Steel Plates in Collapsed Bridge Inadequate from Design Error, NTSB Says
A design error that caused inadequate steel plates to be used may have caused the collapse of the I-35W bridge into the Mississippi River last year in Minneapolis, NTSB investigators announced Jan. 15. About 1,000 feet of the deck truss fell into the river, leaving 13 people dead and 145 others injured.
"Although the board's investigation is still ongoing and no determination of probable cause has been reached, interim findings in the investigation have revealed a safety issue that warrants attention," said National Transportation Safety Board Chairman Mark Rosenker. "During the wreckage recovery, investigators discovered that gusset plates at eight different joint locations in the main center span were fractured. The board, with assistance from the [Federal Highway Administration], conducted a thorough review of the design of the bridge, with an emphasis on the design of the gusset plates. This review discovered that the original design process of the I-35W bridge led to a serious error in sizing some of the gusset plates in the main truss."
Undersized gusset plates were found at eight of the 112 nodes (joints) on the main trusses of the bridge. These 16 plates, two at each node, were about half the thickness required -- too thin to provide the margin of safety expected in a properly designed bridge, according to NSTB, which announced the findings at a news conference.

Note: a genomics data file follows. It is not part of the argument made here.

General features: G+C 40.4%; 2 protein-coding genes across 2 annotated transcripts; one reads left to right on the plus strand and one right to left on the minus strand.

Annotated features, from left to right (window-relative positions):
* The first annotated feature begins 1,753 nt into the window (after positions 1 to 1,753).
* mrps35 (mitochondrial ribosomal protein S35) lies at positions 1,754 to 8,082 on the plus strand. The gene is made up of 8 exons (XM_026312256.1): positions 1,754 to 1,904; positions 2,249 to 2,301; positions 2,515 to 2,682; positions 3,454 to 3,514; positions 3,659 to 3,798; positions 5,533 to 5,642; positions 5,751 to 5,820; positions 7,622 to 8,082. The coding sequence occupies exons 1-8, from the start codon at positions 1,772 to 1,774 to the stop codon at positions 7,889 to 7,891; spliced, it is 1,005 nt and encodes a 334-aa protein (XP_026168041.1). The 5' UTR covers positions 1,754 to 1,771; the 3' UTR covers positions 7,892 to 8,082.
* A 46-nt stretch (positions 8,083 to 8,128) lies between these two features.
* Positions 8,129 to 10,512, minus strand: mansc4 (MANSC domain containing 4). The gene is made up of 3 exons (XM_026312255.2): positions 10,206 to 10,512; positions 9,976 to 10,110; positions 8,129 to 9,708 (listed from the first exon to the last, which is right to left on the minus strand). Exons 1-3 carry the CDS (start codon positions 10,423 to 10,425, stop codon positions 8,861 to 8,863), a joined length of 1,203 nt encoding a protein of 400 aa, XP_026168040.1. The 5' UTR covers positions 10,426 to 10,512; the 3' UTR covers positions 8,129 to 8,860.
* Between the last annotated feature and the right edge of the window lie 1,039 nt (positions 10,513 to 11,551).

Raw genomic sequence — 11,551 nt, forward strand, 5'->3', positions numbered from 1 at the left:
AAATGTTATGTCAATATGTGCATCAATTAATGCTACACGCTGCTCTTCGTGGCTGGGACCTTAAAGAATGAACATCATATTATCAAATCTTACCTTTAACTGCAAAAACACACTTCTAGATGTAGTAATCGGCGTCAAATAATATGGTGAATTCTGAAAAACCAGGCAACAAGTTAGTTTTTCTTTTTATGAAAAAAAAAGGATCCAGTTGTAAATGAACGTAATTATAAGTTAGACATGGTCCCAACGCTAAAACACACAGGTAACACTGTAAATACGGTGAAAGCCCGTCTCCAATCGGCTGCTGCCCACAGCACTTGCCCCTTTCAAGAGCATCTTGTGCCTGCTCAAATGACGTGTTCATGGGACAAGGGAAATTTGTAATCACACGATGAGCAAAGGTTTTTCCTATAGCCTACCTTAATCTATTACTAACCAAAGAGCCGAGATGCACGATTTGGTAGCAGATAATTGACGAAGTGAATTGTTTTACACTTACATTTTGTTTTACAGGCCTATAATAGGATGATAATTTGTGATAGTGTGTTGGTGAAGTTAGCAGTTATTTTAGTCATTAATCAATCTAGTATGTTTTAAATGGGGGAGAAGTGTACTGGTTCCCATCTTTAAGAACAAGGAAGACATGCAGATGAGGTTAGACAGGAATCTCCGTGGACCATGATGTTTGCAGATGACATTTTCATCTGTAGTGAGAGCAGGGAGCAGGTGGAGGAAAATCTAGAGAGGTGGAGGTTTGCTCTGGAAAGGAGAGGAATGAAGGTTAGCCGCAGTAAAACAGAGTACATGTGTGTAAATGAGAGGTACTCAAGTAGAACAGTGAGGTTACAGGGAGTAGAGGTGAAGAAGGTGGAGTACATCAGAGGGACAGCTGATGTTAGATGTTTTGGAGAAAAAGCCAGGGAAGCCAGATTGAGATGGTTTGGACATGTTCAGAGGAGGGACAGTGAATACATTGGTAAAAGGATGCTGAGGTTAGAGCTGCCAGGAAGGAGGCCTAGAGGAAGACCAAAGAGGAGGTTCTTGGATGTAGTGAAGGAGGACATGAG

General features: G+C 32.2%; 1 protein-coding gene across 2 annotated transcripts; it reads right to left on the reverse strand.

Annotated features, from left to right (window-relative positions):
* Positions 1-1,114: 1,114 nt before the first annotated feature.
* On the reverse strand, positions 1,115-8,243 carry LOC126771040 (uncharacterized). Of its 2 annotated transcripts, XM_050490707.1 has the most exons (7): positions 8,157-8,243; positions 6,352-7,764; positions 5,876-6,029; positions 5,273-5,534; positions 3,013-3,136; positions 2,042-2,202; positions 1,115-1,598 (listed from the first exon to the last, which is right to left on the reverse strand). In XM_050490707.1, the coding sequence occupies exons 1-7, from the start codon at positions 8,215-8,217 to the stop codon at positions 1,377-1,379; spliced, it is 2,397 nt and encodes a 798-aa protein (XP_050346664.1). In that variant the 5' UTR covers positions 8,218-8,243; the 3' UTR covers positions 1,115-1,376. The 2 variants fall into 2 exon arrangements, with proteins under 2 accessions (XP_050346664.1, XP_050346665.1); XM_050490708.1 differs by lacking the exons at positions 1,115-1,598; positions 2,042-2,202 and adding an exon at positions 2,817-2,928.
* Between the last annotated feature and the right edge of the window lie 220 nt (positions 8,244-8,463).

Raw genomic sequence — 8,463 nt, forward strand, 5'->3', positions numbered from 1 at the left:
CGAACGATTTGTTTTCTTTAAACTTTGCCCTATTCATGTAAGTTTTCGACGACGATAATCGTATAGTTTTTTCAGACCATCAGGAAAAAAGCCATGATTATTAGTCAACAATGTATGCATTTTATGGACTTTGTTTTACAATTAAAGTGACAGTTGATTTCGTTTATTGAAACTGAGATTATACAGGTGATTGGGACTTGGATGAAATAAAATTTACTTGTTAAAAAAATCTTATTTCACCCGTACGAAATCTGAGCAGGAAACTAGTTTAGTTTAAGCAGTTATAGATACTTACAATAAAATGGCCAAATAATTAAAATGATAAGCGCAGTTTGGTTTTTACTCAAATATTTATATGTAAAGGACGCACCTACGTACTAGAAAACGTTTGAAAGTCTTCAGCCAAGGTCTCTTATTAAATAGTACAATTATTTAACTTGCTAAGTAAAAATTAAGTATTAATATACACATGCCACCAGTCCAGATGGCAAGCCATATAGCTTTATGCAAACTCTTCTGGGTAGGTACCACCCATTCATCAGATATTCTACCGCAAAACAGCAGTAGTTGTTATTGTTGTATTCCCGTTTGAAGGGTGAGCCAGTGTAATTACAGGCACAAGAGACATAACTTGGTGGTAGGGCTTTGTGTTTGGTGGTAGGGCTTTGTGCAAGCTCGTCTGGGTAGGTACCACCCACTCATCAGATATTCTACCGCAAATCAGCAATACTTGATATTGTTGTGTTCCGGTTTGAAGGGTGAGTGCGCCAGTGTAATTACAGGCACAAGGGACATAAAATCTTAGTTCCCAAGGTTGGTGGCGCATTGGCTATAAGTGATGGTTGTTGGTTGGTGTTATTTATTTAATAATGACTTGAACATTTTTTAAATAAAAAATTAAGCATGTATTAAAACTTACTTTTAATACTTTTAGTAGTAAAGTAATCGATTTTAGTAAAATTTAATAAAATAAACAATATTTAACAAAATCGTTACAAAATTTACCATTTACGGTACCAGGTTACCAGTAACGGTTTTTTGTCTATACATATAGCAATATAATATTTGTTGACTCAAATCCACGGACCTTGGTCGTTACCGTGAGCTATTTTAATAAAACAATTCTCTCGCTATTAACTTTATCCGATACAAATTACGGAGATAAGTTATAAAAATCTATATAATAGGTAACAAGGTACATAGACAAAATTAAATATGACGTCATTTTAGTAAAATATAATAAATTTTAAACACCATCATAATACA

The board issued a safety recommendation to FHWA that said "for all non-load-path- redundant steel truss bridges within the National Bridge Inventory, require that bridge owners conduct load capacity calculations to verify that the stress levels on all structural elements, including gusset plates, remain within applicable design requirements, whenever planned modifications or operational changes may significantly increase stresses."
NTSB officials said there is no evidence to suggest the deficiencies in the various design review procedures associated with this bridge are widespread or go beyond this particular bridge, which they said is the sole bridge failure of this type of which the safety board is aware. "The safety board has issued this recommendation, at this time, to ensure that the original design calculations for other bridges of this type have been made correctly, before any planned modification or operational changes are accomplished affecting such bridges and before any additional stresses are placed on them," Rosenker said.